eCitizen was introduced in 1999 and is the first-stop portal for government information and services. When the portal was first introduced it pioneered the concept of cross-agency, citizen-centric government services, where users transact with ‘one government’ (the ability to access several government services via the one website).

In 2013, the eCitizen portal was recognised for “Outstanding Achievement” in the Government category of the Interactive Media Awards. It beat 137 other nominees to the award, which evaluates entries based on: design; content; feature; functionality; usability; and standards compliance. Since the portal’s redesign in 2012, there has been a 65% increase in visitors, with significant improvement in the success rates of searches (up to three times).

 What key lessons can countries learn from Singapore?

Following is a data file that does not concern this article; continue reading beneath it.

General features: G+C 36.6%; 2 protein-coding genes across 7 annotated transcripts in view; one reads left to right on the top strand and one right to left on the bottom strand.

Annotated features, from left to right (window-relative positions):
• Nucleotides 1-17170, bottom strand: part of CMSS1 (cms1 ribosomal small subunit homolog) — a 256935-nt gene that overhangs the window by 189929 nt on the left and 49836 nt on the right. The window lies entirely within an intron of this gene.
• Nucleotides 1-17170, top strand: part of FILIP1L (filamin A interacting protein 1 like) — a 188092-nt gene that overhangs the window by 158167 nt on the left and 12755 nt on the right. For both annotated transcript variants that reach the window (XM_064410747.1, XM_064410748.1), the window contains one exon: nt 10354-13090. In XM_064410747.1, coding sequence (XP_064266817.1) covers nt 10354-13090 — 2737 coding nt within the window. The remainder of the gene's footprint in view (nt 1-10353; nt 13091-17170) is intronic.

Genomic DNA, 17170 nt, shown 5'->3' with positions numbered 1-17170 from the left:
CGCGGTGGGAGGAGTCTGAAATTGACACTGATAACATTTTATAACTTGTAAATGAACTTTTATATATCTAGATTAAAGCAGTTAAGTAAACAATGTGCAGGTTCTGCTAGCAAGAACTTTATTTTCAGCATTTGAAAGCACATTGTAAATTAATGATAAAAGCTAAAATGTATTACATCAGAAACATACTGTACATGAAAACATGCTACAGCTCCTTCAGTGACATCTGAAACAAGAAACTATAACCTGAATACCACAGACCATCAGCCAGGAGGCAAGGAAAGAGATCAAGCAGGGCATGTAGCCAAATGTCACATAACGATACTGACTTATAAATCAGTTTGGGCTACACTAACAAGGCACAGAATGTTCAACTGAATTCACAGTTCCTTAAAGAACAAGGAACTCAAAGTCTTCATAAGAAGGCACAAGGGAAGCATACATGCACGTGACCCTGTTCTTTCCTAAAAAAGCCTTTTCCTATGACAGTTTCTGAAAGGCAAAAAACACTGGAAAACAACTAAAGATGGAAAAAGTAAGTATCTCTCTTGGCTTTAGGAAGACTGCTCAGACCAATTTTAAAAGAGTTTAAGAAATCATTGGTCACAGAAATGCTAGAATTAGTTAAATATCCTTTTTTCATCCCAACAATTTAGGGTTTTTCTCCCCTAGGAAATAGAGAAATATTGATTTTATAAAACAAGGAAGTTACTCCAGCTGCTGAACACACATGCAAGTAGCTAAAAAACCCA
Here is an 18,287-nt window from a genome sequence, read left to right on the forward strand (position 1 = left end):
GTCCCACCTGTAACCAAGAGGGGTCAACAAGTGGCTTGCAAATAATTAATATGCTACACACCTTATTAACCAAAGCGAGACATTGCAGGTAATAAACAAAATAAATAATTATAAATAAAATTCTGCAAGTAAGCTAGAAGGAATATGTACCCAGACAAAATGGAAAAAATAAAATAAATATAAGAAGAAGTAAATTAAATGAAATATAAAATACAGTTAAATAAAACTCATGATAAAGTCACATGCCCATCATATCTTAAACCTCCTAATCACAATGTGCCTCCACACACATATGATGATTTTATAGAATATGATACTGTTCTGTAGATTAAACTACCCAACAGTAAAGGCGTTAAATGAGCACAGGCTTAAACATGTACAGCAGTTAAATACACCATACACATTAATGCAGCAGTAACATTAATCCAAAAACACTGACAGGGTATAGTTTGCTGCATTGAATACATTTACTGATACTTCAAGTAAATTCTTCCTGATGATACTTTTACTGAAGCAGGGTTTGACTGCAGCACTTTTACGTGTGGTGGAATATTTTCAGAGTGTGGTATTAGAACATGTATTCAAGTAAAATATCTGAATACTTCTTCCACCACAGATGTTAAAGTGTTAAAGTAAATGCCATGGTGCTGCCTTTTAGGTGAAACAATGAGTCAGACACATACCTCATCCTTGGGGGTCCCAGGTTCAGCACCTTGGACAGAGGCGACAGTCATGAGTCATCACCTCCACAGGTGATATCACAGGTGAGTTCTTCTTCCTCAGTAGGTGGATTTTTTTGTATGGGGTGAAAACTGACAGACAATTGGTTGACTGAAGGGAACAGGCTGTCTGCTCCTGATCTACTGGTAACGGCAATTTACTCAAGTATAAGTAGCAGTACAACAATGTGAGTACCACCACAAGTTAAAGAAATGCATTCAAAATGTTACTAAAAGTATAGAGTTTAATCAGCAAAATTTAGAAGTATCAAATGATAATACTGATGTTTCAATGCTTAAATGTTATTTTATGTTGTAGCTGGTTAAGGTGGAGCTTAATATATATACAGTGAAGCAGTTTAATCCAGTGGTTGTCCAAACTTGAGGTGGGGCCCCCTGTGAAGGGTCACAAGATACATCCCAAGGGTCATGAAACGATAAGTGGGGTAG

In the book, National Strategies to Harness Information Technology: Seeking Transformation in Singapore, Finland, the Philippines, and South Africa, Jeannie Chua outlines the key lessons that other countries can take from the Singaporean experience. This includes:

  • Stable political leadership

Singapore has had the same political party in charge of its Cabinet since 1959. This high level of political stability is rare, unlikely to occur in most countries and not necessarily desirable for democracy. However, it does highlight the importance of some level of continuity for progressing a digital agenda, whether that’s within the same government or across different government administrations.

  • Industry collaboration – getting the private sector to do more